Mr. Herrera said it was sometimes necessary for government lawyers to attack the laws they are charged with defending. “When a disfavored minority is being targeted,” he said, “it’s up to a public law office to stop it.”

San Francisco’s role in the Proposition 8 case, Hollingsworth v. Perry, No. 12-144, has been overshadowed by that of Theodore B. Olson and David Boies, the prominent lawyers who in 2009 filed the suit challenging the initiative. The city promptly intervened, and the two teams of lawyers worked closely together at the trial.

Mr. Olson, a former United States solicitor general who has argued some 60 cases in the Supreme Court, said the quality of the work from Mr. Herrera’s office was exceptional.

“Their briefs have been superb,” Mr. Olson said.

That is probably partly a testament to the credentials of the team Mr. Herrera assembled. Even in a difficult job market for lawyers, Supreme Court clerks command enormous payments for just joining private firms.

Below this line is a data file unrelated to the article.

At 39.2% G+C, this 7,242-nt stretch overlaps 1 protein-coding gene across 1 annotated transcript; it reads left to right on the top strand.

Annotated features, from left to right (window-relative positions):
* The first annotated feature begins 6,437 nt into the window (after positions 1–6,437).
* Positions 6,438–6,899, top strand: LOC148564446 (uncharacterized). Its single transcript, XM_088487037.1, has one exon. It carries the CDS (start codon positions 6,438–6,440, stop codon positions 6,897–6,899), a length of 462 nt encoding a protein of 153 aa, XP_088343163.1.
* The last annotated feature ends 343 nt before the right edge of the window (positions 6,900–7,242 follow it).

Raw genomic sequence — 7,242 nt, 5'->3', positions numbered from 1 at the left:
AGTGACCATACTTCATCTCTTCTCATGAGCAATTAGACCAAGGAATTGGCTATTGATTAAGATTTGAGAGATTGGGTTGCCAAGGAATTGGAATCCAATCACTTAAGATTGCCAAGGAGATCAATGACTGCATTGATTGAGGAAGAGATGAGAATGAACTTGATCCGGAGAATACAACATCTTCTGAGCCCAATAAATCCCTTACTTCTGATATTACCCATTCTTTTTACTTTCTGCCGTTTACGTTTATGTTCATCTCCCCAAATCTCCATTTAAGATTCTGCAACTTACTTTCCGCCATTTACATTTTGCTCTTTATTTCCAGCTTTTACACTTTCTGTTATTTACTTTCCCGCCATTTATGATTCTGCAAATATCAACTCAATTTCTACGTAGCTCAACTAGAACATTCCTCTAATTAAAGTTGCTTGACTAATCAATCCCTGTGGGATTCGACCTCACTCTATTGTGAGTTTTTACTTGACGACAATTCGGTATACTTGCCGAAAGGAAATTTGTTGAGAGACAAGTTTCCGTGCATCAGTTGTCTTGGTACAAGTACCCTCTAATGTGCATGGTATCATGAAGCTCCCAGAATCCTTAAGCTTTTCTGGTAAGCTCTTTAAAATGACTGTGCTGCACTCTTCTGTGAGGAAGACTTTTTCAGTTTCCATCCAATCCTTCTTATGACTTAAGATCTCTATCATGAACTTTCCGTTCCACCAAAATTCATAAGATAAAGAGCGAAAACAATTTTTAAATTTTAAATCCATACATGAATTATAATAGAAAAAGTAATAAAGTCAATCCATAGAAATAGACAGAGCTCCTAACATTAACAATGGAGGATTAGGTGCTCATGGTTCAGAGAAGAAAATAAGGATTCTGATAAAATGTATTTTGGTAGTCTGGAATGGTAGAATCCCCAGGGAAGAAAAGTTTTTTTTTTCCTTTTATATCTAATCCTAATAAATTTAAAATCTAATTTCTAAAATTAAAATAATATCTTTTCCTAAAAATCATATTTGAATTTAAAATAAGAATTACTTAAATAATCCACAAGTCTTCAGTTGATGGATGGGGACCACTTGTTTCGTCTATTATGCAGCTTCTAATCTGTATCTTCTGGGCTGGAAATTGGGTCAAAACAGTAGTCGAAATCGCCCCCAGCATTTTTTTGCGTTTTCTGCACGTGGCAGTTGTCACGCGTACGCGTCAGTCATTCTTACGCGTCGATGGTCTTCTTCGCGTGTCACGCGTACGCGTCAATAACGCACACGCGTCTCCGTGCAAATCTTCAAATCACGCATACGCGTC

“Bonuses my year were $225,000,” recalled Christine Van Aken, who in 2004 and 2005 clerked for Justice David H. Souter. (Signing bonuses are now in the neighborhood of $280,000.)

Vince Chhabria, who clerked for Justice Stephen G. Breyer and joined the city attorney’s office after a stint at a firm, questioned Ms. Van Aken’s judgment. “I remember telling you,” he told her, “that you were insane to give up a quarter-million-dollar bonus.”

There are two other clerks from the chambers of the more liberal justices — Aileen McGrath worked for Justice Breyer, and Sara Eisenberg for Justice John Paul Stevens — along with one surprise.

Leila Mongan served as a law clerk to Justice Clarence Thomas, who is by some measures the most conservative justice on the current court. Ms. Mongan said she had joined the office because “it’s a place to do public law in an ambitious office that takes on important cases.”

Therese Stewart, Mr. Herrera’s chief deputy, said Ms. Mongan was an important sounding board. “She’s our outside perspective,” Ms. Stewart said.

Mr. Herrera said he was not surprised by the caliber of the talent he has been able to attract.

“Why do they go to law school in the first place?” he asked. “They want to be involved in cases of some moment.”